Thursday, September 13, 2007
My Generation. The name of the hit song by the British band The Who from sometime in the 60s. Never did like the song that much, but am not averse to using it as the title for this posting of mine.
In my estimation 'My Generation', apart from the fact that it sounds cliched like hell, are the folks born between the mid 50s and the early 60s. Like me. We were not Salman Rushdie's 'Midnight's Children', born a decade before. We were not historical in that sense even if we were born in historical times. But then again, which times are not historical? History is everyone's interpretation, version, of their times. This is mine.
We were raised and parented by a generation born before Independence who were torn between the attractions of the era they were born in and the new, uncertain, yet promising era of when they were becoming increasingly aware of a changing world around them. And perhaps not being able to come to terms with it. We - my generation - grew up in their shadow. Greatly influenced by their thoughts and deeds, and still wantonly rebellious of it because of the times we were growing up in.
My generation was growing up at a time when the world was trying to forget the 2nd World War. But not quite well enough. It's called Post-Modernism these days. We grew up when the USA decided to wage wars on other peoples because of the conviction of their rulers that America was the natural ruler of the world. (Not that they don't so still.)
We grew up at a time when Communism, especially the versions espoused by the Latin Americans like Che and Castro, Ho Chi Minh of Vietnam, Mao in China, not forgetting our home-grown Naxalite movement, influenced so much of our lives, directly and indirectly, more so if you happened to be in Bengal's Calcutta at the time.
We grew up at a time when quite a large section of us were pleasantly surprised by the responses and reactions of some Western thinkers, writers, musicians and artists to the way their governments were handling the inevitable relinquishing and devolvement of western (read: White) supremacy. But not quite. (Perhaps not ever?)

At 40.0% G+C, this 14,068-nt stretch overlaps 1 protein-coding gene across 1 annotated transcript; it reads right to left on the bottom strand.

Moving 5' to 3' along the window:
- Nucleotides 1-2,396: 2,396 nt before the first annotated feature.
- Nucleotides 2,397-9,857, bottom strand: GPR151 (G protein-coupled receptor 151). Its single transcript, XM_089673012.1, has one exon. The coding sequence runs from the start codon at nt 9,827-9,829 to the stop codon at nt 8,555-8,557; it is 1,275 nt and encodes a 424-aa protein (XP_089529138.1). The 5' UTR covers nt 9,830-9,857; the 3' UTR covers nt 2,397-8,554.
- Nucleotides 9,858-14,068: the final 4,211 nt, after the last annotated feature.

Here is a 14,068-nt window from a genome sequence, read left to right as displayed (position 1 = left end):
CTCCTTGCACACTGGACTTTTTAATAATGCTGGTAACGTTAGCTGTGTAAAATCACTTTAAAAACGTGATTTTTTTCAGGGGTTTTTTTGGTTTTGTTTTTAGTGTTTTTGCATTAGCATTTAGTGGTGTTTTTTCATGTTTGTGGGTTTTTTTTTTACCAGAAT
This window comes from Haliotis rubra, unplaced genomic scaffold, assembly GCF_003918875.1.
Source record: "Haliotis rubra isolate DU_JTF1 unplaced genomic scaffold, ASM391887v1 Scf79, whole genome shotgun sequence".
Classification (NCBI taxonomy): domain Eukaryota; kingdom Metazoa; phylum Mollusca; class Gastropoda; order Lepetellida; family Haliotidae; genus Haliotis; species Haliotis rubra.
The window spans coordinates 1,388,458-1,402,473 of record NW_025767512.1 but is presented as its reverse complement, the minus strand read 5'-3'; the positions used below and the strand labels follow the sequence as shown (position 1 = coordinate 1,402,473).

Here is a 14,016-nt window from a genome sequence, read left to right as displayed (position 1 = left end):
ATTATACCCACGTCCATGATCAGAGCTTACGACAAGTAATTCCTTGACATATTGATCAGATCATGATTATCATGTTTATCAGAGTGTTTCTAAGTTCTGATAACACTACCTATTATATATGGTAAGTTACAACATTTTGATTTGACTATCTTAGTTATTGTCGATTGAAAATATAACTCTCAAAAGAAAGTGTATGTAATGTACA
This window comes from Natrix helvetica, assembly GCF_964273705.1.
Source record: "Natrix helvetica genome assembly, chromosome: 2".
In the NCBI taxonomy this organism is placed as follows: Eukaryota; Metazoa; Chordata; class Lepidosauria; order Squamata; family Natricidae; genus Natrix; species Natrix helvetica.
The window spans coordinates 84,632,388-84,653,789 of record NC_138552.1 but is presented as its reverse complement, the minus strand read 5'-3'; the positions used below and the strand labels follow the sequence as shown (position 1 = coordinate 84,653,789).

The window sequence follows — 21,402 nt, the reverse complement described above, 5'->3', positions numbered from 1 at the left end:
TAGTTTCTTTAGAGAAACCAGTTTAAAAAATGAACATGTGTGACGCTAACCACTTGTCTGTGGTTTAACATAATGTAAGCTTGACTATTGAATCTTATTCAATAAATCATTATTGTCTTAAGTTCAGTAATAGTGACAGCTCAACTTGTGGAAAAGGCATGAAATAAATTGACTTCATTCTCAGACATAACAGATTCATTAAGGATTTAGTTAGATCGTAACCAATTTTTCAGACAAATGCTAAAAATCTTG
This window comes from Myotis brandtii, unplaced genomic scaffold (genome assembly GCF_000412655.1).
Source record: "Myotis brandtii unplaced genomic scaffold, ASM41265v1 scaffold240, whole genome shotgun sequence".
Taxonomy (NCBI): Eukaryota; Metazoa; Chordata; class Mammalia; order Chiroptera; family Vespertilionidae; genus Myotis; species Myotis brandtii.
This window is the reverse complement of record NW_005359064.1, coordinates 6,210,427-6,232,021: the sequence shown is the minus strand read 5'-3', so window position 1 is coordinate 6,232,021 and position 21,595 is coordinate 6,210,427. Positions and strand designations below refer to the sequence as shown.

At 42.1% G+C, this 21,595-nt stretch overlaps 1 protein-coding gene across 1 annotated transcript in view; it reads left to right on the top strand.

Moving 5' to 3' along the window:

My generation's times too were full of expectancy, naivete and confusion in newly independent India. Our own multiple cultures and sub-cultures were on edge and in varying stages of mutual discovery at that time. Western impaction and a burgeoning Indianness clashed within our sensibilities. I believe at that time, globally, a similar situation prevailed. So much was being learned and discussed, discovered and disseminated, reviewed and re-envisioned all over the world that within the perceptible chaos kernels of similitude evolved.
There were some of my generation who took sides one way or another. Like those who preferred Western thinking and lifestyles to abandon the confusing but evolving Indianness and emigrated. Others caught up in being more Indian, in causes and issues, becoming what we liked to term 'inverted snobs'. And multitudes like me, an ignored minority nevertheless, not swayed by either one or the other, opting to live in a conscious state of indetermination, of no immediate identity, subconsciously in a sphere of no ambition, of no particular political or ethnic leaning, paying heed only to our instincts and impulses, our often self-conscious desires and ideation. We wanted to be rebels without causes, even hippies, anti-establishmentarian. A lot of us achieved this. Most didn't, and didn't want to.